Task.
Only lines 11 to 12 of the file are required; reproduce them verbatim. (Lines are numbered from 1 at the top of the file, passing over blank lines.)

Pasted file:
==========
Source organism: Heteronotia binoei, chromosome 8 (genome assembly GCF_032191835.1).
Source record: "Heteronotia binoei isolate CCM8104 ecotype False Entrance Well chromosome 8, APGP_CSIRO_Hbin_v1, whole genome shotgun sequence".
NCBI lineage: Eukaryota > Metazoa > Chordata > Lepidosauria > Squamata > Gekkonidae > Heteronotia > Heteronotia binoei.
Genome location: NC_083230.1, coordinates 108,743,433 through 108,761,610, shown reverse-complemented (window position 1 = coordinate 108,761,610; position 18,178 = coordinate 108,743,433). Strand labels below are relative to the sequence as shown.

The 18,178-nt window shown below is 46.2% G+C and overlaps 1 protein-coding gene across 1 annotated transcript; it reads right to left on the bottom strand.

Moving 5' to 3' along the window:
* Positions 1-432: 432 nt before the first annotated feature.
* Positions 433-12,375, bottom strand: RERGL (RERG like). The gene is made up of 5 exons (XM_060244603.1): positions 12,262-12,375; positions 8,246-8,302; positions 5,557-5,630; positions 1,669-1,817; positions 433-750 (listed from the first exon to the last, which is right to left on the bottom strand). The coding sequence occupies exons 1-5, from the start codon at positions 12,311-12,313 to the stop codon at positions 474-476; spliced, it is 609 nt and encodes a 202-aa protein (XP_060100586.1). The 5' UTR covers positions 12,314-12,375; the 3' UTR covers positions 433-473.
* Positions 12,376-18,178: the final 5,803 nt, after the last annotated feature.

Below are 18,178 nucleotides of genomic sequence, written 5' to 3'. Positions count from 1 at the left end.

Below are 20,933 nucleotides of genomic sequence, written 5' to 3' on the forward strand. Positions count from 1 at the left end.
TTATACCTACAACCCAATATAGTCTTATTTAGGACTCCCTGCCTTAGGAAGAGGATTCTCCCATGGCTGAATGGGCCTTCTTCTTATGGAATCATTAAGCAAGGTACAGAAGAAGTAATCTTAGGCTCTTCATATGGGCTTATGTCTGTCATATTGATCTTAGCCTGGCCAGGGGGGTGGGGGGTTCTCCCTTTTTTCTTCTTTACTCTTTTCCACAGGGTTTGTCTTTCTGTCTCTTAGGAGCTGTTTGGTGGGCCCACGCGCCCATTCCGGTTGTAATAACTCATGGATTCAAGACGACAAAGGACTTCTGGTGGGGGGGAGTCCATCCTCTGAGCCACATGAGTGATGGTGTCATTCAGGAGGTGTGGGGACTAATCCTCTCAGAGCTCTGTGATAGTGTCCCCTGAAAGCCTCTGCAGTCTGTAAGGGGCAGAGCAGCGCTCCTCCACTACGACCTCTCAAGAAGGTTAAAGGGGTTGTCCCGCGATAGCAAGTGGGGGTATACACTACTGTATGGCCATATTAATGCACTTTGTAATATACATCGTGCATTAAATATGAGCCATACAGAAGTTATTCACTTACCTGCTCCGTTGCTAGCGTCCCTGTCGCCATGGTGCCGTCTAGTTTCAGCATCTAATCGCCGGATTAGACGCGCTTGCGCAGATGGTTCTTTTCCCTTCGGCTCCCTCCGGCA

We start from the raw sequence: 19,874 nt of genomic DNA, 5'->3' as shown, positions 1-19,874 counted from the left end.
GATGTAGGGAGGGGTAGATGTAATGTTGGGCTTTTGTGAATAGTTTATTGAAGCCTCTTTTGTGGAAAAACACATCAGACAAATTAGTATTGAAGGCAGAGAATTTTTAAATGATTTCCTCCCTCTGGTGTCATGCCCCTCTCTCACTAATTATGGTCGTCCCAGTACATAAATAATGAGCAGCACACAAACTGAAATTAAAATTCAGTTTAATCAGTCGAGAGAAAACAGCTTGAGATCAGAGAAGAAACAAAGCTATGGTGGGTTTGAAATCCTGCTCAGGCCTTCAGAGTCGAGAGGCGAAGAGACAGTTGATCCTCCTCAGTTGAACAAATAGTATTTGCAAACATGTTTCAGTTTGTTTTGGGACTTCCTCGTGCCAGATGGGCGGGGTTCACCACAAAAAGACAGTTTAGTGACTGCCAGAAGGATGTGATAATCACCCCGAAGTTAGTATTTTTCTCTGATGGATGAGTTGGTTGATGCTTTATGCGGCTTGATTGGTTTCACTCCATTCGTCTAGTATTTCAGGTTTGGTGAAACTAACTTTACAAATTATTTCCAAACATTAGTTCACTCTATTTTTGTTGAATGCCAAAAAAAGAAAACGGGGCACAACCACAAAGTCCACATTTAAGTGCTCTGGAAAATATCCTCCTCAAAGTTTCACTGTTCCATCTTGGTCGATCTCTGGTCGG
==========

Below are 20,933 nucleotides of genomic sequence, written 5' to 3' on the forward strand. Positions count from 1 at the left end.
TTATACCTACAACCCAATATAGTCTTATTTAGGACTCCCTGCCTTAGGAAGAGGATTCTCCCATGGCTGAATGGGCCTTCTTCTTATGGAATCATTAAGCAAGGTACAGAAGAAGTAATCTTAGGCTCTTCATATGGGCTTATGTCTGTCATATTGATCTTAGCCTGGCCAGGGGGGTGGGGGGTTCTCCCTTTTTTCTTCTTTACTCTTTTCCACAGGGTTTGTCTTTCTGTCTCTTAGGAGCTGTTTGGTGGGCCCACGCGCCCATTCCGGTTGTAATAACTCATGGATTCAAGACGACAAAGGACTTCTGGTGGGGGGGAGTCCATCCTCTGAGCCACATGAGTGATGGTGTCATTCAGGAGGTGTGGGGACTAATCCTCTCAGAGCTCTGTGATAGTGTCCCCTGAAAGCCTCTGCAGTCTGTAAGGGGCAGAGCAGCGCTCCTCCACTACGACCTCTCAAGAAGGTTAAAGGGGTTGTCCCGCGATAGCAAGTGGGGGTATACACTACTGTATGGCCATATTAATGCACTTTGTAATATACATCGTGCATTAAATATGAGCCATACAGAAGTTATTCACTTACCTGCTCCGTTGCTAGCGTCCCTGTCGCCATGGTGCCGTCTAGTTTCAGCATCTAATCGCCGGATTAGACGCGCTTGCGCAGATGGTTCTTTTCCCTTCGGCTCCCTCCGGCA